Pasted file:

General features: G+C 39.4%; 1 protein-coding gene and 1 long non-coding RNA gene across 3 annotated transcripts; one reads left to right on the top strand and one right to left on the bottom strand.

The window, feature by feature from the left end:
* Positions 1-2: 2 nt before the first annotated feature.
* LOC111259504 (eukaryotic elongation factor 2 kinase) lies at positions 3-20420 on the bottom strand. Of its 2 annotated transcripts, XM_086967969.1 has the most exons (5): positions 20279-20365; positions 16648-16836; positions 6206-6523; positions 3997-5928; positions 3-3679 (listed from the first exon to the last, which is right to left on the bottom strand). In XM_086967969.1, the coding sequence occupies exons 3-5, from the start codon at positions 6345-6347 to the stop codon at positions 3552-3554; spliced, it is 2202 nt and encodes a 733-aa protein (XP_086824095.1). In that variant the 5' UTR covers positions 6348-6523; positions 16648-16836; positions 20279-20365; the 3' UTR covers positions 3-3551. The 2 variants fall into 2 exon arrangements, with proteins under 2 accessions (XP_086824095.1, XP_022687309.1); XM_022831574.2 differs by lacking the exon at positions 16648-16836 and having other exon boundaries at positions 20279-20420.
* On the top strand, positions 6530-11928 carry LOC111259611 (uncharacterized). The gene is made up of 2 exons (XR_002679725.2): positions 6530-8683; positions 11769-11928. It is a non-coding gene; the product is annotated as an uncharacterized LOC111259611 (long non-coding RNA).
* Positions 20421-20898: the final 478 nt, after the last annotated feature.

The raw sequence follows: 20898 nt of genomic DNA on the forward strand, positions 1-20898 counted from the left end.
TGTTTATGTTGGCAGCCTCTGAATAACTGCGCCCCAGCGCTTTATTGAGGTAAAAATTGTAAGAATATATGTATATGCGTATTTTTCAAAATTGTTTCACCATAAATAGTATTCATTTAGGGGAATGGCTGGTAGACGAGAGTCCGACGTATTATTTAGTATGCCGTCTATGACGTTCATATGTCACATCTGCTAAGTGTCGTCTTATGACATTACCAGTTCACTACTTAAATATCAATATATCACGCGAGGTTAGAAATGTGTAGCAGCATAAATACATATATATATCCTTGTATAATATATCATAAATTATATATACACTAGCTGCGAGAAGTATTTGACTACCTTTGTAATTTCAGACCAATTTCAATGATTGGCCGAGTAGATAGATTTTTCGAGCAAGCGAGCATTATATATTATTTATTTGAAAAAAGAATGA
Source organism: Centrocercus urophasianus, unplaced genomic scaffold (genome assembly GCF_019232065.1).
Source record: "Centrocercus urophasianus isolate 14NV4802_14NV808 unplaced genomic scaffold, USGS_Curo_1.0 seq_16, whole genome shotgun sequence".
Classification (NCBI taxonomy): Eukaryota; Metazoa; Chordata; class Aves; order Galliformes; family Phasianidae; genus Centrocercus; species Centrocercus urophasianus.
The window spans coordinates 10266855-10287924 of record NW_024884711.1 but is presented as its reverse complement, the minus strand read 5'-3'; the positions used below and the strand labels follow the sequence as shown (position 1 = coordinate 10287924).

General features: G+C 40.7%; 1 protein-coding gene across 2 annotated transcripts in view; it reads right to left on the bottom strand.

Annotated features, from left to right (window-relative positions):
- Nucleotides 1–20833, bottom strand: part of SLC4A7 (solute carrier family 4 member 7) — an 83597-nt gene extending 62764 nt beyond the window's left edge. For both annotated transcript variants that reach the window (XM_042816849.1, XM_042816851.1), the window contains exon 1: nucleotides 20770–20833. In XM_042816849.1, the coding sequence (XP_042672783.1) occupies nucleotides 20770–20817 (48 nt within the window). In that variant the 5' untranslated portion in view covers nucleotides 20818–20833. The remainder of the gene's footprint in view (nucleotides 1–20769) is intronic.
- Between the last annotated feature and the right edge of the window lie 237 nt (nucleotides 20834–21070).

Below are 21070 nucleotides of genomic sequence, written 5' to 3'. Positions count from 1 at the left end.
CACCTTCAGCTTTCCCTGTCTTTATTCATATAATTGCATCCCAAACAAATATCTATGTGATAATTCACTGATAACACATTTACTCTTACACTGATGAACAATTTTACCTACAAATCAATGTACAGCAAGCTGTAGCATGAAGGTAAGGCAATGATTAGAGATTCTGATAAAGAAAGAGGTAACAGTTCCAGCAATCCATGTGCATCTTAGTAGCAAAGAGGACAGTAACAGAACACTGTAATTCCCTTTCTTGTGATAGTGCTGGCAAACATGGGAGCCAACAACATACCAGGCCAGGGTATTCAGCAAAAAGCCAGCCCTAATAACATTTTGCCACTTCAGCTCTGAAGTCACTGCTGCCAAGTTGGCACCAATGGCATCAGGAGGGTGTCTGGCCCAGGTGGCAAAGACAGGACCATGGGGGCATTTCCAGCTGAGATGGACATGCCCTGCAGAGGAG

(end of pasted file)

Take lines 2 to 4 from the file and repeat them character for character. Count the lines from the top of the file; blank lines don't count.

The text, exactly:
The window, feature by feature from the left end:
* Positions 1-2: 2 nt before the first annotated feature.
* LOC111259504 (eukaryotic elongation factor 2 kinase) lies at positions 3-20420 on the bottom strand. Of its 2 annotated transcripts, XM_086967969.1 has the most exons (5): positions 20279-20365; positions 16648-16836; positions 6206-6523; positions 3997-5928; positions 3-3679 (listed from the first exon to the last, which is right to left on the bottom strand). In XM_086967969.1, the coding sequence occupies exons 3-5, from the start codon at positions 6345-6347 to the stop codon at positions 3552-3554; spliced, it is 2202 nt and encodes a 733-aa protein (XP_086824095.1). In that variant the 5' UTR covers positions 6348-6523; positions 16648-16836; positions 20279-20365; the 3' UTR covers positions 3-3551. The 2 variants fall into 2 exon arrangements, with proteins under 2 accessions (XP_086824095.1, XP_022687309.1); XM_022831574.2 differs by lacking the exon at positions 16648-16836 and having other exon boundaries at positions 20279-20420.